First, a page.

During the 1950s, free spirits conquered watchmaking
After the war, humanity is entitled to dream again. Technological discoveries accompany great expeditions. Watchmaking then invents Tool watches, capable of resisting extreme conditions. Our summer series “A time a watch” continues and explores the fifties.
By Cristina D’Agostino12 août 2021
The 1950s and the end of privation mark a major milestone: human spirit is changing scales, the world becomes accessible, transportation becomes the norm, as comfort turns into a dream that anyone can reach. Urbanization follows that trend, and the man-made environment structures the landscape. In the USA, highway networks now surround cities. The constructions, all identical, increase at an industrial pace. The reconstruction program is ongoing, everywhere in the world. Great architecture firms develop an industrial mindset. Metallic structures are highlighted and inspire living spaces that Ludwig Mies van der Rohe had created in Stuttgart. In New York, in 1954 the Seagram Building imagined by Mies van de Rohe with Philip Johnson, emerges. Wing-shaped roofs also spread towards the sky and become the signature of the 1950s’ optimism. The Washington Dulles International Airport and its sleek structures imagined by Eero Saarinen in 1958 mark a dynamism of shapes. The 707 Boeing is a symbol of modernity.
The adventure spirit becomes the norm
In watchmaking as well, the conquering spirit, the possibility to dream again after dark years of war, enable to rethink the utility of watches. “The long reconstruction that marks the post-war years will rely, in technical sectors, on progress born from previous military research. Round shapes with black dials very clearly readable from aviation watches with significant dimensions cohabit with smaller models,” says Dominique Fléchon in the work La conquête du temps. The professional watch trend beings, led by the conquest spirit that dominates the 1950s.
The Everest ascension by Sir Edmund Hillary in 1953, the great under-water saga with Jacques-Yves Cousteau, the space and moon conquest by Buzz Aldrin and Neil Armstrong in 1969 lead the way to new desires, to which now everyone wants access. Watchmaking invents timepieces adapted to these new activities and professions. Pilots, divers, train conductors, engineers have obligations dictated by very strict time measurement. “Technological innovations discovered during the second World War have mainly been reused to military means, as explained by Petros Protopapas, Head of Brand Heritage at Omega. But one model has been discreet enough to be used otherwise, the one of scuba diving with an autonomous valve system called Aqua Lung in 1943. Jacques-Yves Cousteau and Emile Gagnan launched it. For the first time, it was possible to breath freely under water and easily thanks to bottles. Cousteau enables the discovery of under-water diving to the greatest number through his feature films, as his documentaries were broadcasted at prime time. The documentary film Le Monde du Silence directed by Jacques-Yves Cousteau and Louis Malle in 1954 definitively anchors this new type of adventure in popular culture. Watchmaking also wants to participate in this adventurous spirit. The first Omega Seamaster waterproof diving watch emerges in 1948.”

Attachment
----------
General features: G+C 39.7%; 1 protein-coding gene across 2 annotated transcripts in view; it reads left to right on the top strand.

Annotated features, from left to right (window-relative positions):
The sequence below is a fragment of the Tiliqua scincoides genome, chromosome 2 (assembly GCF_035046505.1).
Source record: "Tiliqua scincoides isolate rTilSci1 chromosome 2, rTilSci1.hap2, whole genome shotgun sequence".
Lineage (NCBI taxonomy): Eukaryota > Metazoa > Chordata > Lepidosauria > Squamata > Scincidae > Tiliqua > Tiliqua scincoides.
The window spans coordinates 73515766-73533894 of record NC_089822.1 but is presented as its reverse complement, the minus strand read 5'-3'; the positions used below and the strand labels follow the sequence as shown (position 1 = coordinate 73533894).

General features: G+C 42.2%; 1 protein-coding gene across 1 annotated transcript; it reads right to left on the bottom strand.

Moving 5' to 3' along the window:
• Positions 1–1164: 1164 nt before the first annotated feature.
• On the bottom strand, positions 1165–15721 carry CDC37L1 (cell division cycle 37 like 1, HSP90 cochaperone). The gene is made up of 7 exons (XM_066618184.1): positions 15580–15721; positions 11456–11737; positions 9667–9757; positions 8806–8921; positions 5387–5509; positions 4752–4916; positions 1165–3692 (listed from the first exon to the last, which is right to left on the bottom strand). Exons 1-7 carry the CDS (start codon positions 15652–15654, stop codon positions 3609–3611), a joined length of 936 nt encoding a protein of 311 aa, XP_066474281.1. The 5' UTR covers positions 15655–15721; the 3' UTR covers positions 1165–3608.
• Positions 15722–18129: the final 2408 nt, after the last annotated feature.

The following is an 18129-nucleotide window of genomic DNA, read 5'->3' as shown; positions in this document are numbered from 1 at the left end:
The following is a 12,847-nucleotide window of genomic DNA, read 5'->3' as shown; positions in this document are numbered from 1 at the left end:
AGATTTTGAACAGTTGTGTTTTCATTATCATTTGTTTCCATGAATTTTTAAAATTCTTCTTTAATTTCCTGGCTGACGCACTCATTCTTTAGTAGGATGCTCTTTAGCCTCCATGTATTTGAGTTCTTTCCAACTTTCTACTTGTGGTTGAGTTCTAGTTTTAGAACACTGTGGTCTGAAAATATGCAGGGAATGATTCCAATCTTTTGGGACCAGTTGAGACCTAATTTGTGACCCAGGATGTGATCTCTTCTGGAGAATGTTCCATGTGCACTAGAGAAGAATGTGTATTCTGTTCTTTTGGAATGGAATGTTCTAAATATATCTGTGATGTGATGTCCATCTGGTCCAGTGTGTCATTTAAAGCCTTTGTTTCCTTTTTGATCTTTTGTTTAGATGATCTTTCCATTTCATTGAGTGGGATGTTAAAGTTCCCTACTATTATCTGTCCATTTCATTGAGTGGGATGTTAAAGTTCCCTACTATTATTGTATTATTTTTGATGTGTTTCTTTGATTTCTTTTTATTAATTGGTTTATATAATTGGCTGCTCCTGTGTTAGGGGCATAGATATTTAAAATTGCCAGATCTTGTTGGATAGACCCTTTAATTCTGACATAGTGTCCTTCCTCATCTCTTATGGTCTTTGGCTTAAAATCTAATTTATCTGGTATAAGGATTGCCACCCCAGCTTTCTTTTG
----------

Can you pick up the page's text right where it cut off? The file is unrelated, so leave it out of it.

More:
In the 1950s, Hemingway is read by all and many dream of far-away travels now accessible. They travel by airplane or by boat to explore the world. The need for robust watches that are precise, and waterproof grows stronger. Tool watches increase and many brands stand-out through their mastering of diverse technical aspects, from Breitling’s Navitimer thought for aviation in 1952, to the Rolex Submariner waterproof to 100 meters, in 1953.
Petros Protopapas continues: “In 1957, Omega introduces the Trilogy including the Speedmaster, the Railmaster and the Seamaster 300. The Speedmaster is a professional chronographer adapted to automotive, Railmaster is an antimagnetic watch resistant to 1000 gauss thought for engineers and the Seamaster 300 is waterproof to 300 meters, for professional divers. But unlike many brands, Omega decided to make the Tool watch universal, wearable by all in any circumstances, even in a tuxedo. This left a mark and built its success.”
While the 1950s are characterized by Tool watches, they are also defined by a world that remained thought by and for men.
“While we talk about tool watches, we specifically mean men’s watches, explains Petros Protopapas, as at the time, almost no women were divers, pilots, boat captains or train conductors. But Omega thinks differently and contrary to the trend, the brand introduces the Ladymatic in 1955, an automatic watch and certified chronometer dedicated to women. It is a strong symbol, which in my eyes, is as important as the Trilogy. To imagine the Ladymatic was close to science fiction, at a time where women’s watches were considered as jewelry. A tool watch also has this use, to advance consciousness.”
Share the post
Art Deco. Watchmaking looking to enjoy itself.
Each era has its style, each generation has its modernity. For a hundred years, great artistic movements have generated works that have marked their time. Watchmaking is no exception. Our summer series “A Time, a Watch” begins with the Art Deco movement.
The free spirit of icons in watchmaking
Every year, in the spring, watchmaking events set out to demonstrate that Swiss know-how is alive and well, and that when it comes to design and technical innovation, the world still looks on the richness of our committed heritage brands with envy. The icons of the past are one perfect illustration. But does contemporary watchmaking have the resources to create new ones?
Be notified of the latest publications and analyses